Claims that measures create two-tier House
Commons backs Evel amid angry scenes
MPs agreed to give English MPs the power to veto English laws in a historic vote last night which has divided opinion over the future of the union.
The Commons voted the proposal through by 312 to 270 amid angry scenes and accusations across the floor.
Labour’s Gerald Kaufman, the longest-serving member of the house, described it as “a day of shame”.
But the leader of the house, Chris Grayling, argued that the changes would create a fairer Commons.
“I want the United Kingdom to remain secure and intact,” he told parliament. “It cannot be in any of our interests to see English people becoming cynical about the union and perhaps even wishing for its end.”
In practice the change is only likely to affect a handful of bills in the coming months, possibly no more than three or four.
However, the creation of a parliament within a parliament has brought accusations that the government has no respect for those MPs who will be excluded from some debates and has demoted them to the rank of second class MPs.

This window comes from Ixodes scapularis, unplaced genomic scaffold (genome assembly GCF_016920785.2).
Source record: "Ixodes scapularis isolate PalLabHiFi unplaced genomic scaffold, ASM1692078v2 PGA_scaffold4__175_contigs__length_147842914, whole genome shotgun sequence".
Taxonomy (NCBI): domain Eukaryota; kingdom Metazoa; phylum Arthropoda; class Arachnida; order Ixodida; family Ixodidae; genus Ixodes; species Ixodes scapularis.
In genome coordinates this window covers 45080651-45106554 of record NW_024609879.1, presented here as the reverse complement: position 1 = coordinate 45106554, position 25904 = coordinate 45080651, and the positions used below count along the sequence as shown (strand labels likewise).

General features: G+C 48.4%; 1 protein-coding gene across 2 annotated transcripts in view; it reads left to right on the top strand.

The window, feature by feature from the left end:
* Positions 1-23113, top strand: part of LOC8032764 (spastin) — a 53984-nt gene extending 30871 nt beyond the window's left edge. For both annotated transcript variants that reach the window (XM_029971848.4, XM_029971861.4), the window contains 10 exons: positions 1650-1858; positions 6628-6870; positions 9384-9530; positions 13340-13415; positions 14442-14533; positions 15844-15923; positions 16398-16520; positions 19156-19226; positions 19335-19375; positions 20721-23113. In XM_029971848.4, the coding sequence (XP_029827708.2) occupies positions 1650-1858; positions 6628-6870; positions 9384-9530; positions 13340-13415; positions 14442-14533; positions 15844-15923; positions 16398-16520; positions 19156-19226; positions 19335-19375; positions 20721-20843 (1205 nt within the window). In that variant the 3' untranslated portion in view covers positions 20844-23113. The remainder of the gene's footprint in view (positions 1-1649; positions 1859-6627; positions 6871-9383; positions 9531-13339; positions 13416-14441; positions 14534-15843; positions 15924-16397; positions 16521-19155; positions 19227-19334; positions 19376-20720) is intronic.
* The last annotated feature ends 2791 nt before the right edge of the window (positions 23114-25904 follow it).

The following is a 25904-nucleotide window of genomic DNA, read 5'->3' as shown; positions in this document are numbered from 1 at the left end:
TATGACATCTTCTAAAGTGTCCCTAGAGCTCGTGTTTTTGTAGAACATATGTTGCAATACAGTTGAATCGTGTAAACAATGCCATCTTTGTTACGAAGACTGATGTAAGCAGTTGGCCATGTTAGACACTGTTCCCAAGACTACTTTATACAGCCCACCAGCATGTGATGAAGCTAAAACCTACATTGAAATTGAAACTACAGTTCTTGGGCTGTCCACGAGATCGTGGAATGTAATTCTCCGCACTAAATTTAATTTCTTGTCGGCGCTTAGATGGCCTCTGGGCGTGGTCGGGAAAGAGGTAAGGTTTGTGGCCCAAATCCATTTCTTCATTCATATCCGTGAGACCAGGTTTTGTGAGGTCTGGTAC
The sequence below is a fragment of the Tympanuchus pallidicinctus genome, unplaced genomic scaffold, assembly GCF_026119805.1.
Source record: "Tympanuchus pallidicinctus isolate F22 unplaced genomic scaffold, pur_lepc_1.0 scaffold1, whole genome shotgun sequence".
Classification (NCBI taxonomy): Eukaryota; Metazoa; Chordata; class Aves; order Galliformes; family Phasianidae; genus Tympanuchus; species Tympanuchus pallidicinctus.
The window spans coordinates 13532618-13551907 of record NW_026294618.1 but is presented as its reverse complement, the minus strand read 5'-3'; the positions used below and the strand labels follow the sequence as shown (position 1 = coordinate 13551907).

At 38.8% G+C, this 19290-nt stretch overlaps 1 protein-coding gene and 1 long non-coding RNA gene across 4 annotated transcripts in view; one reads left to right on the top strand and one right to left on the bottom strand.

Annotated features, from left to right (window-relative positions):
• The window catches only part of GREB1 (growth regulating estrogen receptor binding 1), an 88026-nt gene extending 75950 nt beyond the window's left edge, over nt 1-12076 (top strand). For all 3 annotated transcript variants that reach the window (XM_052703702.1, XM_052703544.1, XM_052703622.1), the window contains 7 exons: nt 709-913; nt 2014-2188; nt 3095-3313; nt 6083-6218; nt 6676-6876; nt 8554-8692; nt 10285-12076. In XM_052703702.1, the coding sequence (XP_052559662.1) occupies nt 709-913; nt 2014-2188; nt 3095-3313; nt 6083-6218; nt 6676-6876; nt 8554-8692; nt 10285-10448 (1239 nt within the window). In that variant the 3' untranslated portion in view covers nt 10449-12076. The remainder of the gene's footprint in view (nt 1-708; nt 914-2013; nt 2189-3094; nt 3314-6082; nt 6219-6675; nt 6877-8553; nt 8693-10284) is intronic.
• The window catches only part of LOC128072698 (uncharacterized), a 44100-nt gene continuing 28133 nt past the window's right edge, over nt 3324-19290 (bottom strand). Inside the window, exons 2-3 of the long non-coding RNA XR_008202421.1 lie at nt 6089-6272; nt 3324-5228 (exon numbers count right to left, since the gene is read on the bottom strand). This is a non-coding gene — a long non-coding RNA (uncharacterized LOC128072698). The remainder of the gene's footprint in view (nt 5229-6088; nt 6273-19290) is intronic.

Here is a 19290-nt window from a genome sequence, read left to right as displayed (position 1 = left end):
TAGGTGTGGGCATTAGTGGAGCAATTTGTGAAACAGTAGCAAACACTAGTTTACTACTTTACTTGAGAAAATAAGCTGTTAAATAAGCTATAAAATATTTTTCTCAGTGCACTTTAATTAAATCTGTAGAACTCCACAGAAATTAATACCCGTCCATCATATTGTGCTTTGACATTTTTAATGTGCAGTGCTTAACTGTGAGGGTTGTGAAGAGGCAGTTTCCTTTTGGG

SNP members Pete Wishart (pictured) told the House: “Scotland is watching this, and the mood is darkening.”
Scottish and Welsh MPs are not alone in opposing the new rules, known as English votes for English laws (Evel). The Commons procedure committee, chaired by the Conservative MP Charles Walker, called the proposals “over-engineered and potentially burdensome”.
The SNP said that many pieces of legislation that appear only to relate to England will also affect Scotland, such as plans for airport expansion.
The government argues that the Evel is a measure designed to answer the West Lothian question which denies English MPs a right to vote on matters devolved to Scotland and Wales, such as health and education.